Vladislav Kopatskiï, 24, takes the groceries out of the trunk of his car and first takes a quick look at the horizon in search of traces of smoke, which would indicate recently fallen Russian missiles.

He then leaves to distribute humanitarian aid in the village. But his arrival is often coldly received – or worse.

Many residents who remained in Novomykolaivka, near Kramatorsk, despite heavy fighting and evacuation orders from the Ukrainian authorities, support the Russians.

The older ones, who grew up in the Soviet era, still have a deep distrust of kyiv.

Kopatskiï explains that several inhabitants have already been arrested, suspected of having communicated to the Russians the GPS coordinates of the Ukrainian rear bases.

“Unfortunately, it happens,” he said, coming out of an improvised underground shelter where a family had just spent three days, under Russian bombardment.

He says “try to talk” to pro-Russian residents, “but people who grew up in the Soviet era are difficult to convince (…) They have a point of view, and do not budge”, according to him.

– “They swing our geolocations” –

A view, fueled by Kremlin propaganda that portrays Ukrainians as “neo-Nazis” under Washington’s orders, makes Kopatsky a potential target in these frontline villages.

Ukrainian soldiers in contact with the inhabitants estimate that between 30 and 45% of them support the Russians.

“They swing our geolocations to the Russians, that’s for sure!” laments a soldier, nicknamed “Zastava”, during a short break after five days at the front.

“I remember an old man came up to us and we were immediately smitten afterwards,” he says. “The oldest of the inhabitants do not want to support us”.

The Donbass is mostly populated by Russian speakers, whose roots in the region date back to the dispatch of Russian workers after World War II.

This history has shaped the identity of Donbass, which has kept strong economic and cultural ties with Russia after the fall of the USSR and the independence of Ukraine.

“There are villages which are neighbors and which do not support the same camp”, sums up “Zastava”.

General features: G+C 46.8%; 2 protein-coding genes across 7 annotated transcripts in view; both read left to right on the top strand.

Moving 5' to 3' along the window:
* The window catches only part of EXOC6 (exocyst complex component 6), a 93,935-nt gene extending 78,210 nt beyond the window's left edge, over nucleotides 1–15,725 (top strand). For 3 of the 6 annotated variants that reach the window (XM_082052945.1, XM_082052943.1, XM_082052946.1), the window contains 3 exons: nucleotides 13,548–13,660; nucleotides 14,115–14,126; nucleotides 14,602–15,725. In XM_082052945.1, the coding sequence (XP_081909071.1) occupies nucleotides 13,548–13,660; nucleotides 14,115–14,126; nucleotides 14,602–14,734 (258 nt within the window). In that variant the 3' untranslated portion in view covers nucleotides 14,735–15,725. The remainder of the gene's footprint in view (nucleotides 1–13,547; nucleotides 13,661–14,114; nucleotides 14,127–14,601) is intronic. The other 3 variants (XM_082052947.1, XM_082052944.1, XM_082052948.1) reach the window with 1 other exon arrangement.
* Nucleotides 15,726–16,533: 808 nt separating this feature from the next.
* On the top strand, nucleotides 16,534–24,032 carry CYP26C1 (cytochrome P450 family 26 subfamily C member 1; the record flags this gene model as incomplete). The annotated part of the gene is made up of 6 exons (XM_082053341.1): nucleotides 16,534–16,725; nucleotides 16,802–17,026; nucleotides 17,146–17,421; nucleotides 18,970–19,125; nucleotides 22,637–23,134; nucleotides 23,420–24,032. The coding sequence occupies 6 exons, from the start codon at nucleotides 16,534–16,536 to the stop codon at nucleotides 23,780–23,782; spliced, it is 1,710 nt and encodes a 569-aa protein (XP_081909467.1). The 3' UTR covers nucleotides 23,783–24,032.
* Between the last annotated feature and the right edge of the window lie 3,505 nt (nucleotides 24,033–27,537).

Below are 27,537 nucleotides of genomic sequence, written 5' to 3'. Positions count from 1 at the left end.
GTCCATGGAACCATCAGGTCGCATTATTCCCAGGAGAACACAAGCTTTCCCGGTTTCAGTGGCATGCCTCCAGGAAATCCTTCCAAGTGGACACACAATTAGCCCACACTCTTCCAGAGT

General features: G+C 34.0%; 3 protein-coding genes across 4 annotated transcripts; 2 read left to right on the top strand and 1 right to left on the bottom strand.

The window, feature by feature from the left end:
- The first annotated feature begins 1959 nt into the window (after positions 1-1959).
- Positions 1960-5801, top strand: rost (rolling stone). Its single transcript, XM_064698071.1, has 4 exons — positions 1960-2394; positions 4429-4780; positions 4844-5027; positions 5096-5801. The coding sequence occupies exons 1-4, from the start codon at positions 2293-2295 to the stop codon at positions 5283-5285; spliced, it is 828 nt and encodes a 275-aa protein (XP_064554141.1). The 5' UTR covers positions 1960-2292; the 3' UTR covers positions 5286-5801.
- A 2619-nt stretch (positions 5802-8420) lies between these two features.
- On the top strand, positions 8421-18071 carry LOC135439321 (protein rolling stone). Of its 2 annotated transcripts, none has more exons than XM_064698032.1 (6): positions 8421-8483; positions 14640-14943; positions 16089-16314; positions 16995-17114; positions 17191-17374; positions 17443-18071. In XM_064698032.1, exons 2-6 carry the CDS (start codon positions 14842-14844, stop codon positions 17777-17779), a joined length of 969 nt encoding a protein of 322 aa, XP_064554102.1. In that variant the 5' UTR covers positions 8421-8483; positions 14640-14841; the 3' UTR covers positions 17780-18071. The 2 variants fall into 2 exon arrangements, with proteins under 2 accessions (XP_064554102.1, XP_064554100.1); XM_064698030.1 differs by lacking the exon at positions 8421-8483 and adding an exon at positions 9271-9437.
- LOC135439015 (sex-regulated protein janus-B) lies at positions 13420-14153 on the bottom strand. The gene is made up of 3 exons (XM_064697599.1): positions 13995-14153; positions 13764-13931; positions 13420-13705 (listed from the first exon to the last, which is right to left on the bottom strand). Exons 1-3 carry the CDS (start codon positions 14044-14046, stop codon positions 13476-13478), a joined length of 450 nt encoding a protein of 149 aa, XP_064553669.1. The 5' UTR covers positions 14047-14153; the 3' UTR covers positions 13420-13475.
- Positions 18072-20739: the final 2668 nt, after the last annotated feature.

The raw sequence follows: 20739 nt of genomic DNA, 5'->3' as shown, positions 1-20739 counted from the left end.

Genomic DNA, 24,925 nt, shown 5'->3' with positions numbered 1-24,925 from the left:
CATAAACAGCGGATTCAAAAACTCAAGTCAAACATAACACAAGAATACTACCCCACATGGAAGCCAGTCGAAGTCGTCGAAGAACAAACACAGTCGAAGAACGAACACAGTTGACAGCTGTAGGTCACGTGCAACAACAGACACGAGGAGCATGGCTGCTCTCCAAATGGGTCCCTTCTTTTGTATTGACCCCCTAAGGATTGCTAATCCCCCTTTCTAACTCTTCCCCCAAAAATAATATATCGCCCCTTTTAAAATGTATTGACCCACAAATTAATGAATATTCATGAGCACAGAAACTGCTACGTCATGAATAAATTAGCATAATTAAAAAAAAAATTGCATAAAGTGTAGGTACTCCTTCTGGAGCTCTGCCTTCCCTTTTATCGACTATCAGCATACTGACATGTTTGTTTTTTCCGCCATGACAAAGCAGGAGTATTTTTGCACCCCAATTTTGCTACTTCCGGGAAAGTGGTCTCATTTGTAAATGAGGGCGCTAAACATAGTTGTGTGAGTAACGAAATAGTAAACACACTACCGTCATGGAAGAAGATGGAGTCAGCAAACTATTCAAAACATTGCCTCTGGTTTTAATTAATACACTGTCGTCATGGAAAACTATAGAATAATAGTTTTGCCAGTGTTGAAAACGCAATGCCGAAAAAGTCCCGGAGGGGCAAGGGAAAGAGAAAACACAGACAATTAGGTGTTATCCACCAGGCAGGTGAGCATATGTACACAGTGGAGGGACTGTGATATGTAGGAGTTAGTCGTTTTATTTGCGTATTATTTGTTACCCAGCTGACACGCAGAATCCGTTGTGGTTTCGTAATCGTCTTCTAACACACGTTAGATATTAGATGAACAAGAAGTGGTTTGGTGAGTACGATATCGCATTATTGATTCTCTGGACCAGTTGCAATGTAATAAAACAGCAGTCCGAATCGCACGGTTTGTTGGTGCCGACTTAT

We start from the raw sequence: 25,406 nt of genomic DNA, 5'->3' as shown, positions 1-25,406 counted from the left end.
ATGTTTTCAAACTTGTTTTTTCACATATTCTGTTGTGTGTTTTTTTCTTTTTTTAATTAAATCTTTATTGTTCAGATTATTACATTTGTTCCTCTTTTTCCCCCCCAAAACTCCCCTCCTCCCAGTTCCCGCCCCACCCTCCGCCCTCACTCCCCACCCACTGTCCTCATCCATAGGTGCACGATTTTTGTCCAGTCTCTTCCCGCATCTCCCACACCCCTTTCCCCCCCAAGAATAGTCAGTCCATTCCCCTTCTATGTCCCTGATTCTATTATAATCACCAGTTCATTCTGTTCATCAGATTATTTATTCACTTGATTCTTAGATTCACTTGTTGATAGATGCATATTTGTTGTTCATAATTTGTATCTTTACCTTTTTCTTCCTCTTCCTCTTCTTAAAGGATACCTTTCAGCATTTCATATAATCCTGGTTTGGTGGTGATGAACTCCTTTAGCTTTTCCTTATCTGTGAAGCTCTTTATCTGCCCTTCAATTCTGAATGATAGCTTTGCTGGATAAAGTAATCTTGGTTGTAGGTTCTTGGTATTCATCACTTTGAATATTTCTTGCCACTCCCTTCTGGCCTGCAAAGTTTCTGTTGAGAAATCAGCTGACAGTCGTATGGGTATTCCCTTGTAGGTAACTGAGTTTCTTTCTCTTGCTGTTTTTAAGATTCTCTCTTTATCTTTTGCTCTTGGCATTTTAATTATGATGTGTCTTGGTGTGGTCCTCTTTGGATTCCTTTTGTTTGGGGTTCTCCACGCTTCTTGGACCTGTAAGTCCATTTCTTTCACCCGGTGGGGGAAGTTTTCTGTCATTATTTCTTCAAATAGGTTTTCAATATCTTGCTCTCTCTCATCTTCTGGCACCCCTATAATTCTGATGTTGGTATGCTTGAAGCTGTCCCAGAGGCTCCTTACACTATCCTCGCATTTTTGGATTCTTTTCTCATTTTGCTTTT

– “Both sides are responsible” –

But history lessons, Andriï Oleiïnik, a native of Novomykolaivka, does not care.

The 48-year-old, in a wheelchair, has spent the past week listening in the dark to warplanes overhead and shells exploding in nearby farms.

His wooden cabin in his garden was hit. Since then, he has been even more angry with kyiv and Moscow for not seeking peace.

In his house there is a heavy atmosphere: the windows have been condemned for weeks to limit the risk of glass explosions.

“The Russians have withdrawn from kyiv, so for the people there, the war seems to be over,” he fumed.

“If the inhabitants of kyiv still lived what we live here, everything would be different,” he wants to believe. “I blame both governments. Both sides are responsible. We don’t matter to them.”

Part of the resentment towards Kyiv also stems from the region’s economic situation, which was hit hard by deindustrialization before the war with pro-Russian separatists began in 2014.

– “Back to hell” –

Andriï and his wife, Yelena, have been trying to leave for the past few days with their sons in a nearby village after gathering their savings and buying their neighbor’s dented car.

But this village was hit in turn by air strikes, four days after their arrival.

“So we went back,” explains Ielena. “After all, home is home.”

Another important problem is fuel shortages, which limit travel. The few service stations still in operation in the region ration sales to 10 or 20 liters per car.

“Where can we go?” asks Andriï aloud. “We added 20 liters to the car. That would allow us to travel 100 to 150 kilometres. But in this whole area, there is war,” he said.

A policeman in the region, seeing families returning with their belongings despite the bombardments, can hardly hold back his tears.

“They go back to this hellhole because they have nowhere to go,” he said, speaking on condition of anonymity. “They say: if I have to die, I have to die.”



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